It has nothing to do with the labor of grinding your own pepper. When I'm eating, I do not want to touch a pepper grinder that was handled by 500 other people. I would have eaten without pepper and left no tip and never returned to that restaurant – after letting the manager know why. Robert is 100% correct that this is terrible customer service. The waitress should be fired. I should also say that I would never do business with a person like you.

      • Nellie McConnell says:

        Mr. Ringer. Thank you on your article on Trump. You and I are on same page with Trump's agenda ant the GOP (NEVER TRUMP). OBAMA CAMPAIGNING FOR HILLARY IS A GOOD LAUGH. WORSE THAN BILL!
        Service in restutants is very important. I managed a salad Dep. in big resturant. I was cleaning tables and my boss wanted to know WHY?! That was the only way to find jot what was being dumped in garbage. After every meal every salt and pepper were washed, same with sugar. All bottles tops washed and wiped with sanitary cloth. You are right, dont3know who handles these bottles. They can be wiped with sanitary cloth after each guest leaves. Thank you.

    • Russell W. Behne says:

      Argumentum ad Hominum is proof that Zielasco has no rational argument to offer.

      • Russell W. Behne says:

        Also, I hope everyone eventually makes enough money that they can afford to have someone else grind their pepper.

    • Sam says:

      Service is how the wait staff earns their tips. I would not tip this waitress- she is taking a job that someone more eager should be doing. I tip well- for good service, because I think that waitresses and pizza delivery men don't make enough money, and lawyers and politicians make too much. I can't do anything about the lawyers and politicians, but I can about the other two. But they must earn it with good service.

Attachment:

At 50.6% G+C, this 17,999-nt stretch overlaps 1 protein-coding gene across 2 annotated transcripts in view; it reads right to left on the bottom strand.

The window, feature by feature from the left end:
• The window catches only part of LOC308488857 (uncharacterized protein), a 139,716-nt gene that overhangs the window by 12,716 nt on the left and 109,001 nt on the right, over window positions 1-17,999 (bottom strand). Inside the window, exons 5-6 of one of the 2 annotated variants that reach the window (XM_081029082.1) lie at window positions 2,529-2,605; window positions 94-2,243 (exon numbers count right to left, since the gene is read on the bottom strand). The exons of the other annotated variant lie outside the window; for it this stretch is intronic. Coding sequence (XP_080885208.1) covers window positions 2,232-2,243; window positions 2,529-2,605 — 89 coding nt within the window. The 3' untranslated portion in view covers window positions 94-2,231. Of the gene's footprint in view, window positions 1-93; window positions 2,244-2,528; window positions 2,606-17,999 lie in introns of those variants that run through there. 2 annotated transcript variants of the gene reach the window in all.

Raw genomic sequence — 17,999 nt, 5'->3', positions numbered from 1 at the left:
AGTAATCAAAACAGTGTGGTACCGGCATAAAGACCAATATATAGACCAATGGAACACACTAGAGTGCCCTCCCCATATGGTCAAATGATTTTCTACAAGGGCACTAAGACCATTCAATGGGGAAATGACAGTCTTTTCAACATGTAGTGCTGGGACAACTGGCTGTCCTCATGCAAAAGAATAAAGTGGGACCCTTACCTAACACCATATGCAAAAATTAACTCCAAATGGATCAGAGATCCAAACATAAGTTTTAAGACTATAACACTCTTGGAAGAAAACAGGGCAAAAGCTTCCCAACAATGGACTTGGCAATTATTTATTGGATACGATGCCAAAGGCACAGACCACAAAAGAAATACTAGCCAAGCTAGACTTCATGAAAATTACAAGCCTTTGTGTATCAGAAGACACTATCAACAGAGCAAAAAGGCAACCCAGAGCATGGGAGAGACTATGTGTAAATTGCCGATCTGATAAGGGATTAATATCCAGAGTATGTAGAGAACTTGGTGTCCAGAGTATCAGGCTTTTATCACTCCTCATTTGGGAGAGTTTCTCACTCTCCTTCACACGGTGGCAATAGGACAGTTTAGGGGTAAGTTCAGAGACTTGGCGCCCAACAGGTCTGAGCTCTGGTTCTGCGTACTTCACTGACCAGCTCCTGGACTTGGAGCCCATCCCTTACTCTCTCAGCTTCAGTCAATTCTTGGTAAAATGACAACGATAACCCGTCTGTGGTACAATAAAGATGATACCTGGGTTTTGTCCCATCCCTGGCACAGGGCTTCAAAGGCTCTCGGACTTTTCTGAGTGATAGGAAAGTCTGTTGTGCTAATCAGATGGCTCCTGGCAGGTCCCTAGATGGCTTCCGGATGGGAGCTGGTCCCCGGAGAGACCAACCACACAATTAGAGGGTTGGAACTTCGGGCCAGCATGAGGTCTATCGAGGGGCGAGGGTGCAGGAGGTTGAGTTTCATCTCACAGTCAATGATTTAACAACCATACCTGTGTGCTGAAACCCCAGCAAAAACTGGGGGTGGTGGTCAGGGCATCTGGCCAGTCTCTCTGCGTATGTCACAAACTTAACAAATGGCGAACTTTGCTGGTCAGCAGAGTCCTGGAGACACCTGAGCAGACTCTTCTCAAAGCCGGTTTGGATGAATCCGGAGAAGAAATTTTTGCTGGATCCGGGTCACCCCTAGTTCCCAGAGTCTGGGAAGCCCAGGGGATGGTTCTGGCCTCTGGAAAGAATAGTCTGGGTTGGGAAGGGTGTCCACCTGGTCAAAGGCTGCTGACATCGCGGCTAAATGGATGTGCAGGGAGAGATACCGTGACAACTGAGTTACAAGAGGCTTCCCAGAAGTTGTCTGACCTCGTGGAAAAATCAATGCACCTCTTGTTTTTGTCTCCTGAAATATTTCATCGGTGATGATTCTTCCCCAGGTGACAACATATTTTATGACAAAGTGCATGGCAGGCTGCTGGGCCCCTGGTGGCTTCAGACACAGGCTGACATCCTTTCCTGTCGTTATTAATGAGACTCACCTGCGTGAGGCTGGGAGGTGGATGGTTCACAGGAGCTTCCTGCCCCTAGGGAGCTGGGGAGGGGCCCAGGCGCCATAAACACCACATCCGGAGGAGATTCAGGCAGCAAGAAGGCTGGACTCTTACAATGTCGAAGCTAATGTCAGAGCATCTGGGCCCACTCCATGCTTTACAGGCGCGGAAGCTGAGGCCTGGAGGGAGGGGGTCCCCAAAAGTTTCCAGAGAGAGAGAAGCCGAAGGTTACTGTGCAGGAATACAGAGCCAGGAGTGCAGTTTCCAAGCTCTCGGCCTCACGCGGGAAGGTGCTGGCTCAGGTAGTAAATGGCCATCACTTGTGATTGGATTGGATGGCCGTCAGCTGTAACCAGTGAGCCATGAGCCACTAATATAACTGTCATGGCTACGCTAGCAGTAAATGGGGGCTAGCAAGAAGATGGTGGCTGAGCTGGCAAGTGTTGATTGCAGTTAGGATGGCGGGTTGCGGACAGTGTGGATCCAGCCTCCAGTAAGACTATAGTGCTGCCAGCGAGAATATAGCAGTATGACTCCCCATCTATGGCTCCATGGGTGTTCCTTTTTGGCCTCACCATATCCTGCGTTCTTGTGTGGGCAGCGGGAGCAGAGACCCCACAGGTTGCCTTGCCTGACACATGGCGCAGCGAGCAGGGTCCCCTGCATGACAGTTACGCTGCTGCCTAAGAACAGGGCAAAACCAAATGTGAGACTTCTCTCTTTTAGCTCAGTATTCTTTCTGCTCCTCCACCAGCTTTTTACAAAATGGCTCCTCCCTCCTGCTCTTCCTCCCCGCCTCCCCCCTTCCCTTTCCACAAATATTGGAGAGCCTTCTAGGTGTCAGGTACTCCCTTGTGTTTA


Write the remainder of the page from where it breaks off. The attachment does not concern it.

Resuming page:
4. You couldn't put your own pepper on? Only you knew how much you wanted.
    I can see the point of the hotel woman RE "Kleenex" considering some kinds of guests like to steal towels and soap. But, regarding "going the extra mile", doing that alway served me VERY well when I did my money-making advertiser half the year in Michigan, spending the winters then in Mexico (back when it was safe and cheap) or the Philippines. I did that, among other things, for ten years while my mother was ill and dying. I gave better service, undercut would-be competitor's prices, and made a better product. So, by going the extra mile, I became the ONLY advertiser of that type in the area. And, as an example of "going the extra mile", one regular advertiser owned a flower shop, and if she was busy, there were times when I would make a delivery for her, thereby "going the extra mile". And, I got customers talking so I could know what they like to go on and on and sometimes on about. So every time I called for the next issue, I'd press the talk button to get them talking about their favorite subject. When they finished spilling, it was a snap to make the sale. So yes, "going the extra mile" does work. Prior to that period of my life, when touring BASED ON SOMETHING I READ IN A RINGER BOOK, "Be the expert from afar", I was much more successful than if I hung around my home area/base trying to make a living. Yes, back then in the 70s, the Ringer Book(s) really helped me to learn how to do business. But I was never bothered by "small things" like "pepper me, please" or extra Kleenex. LOL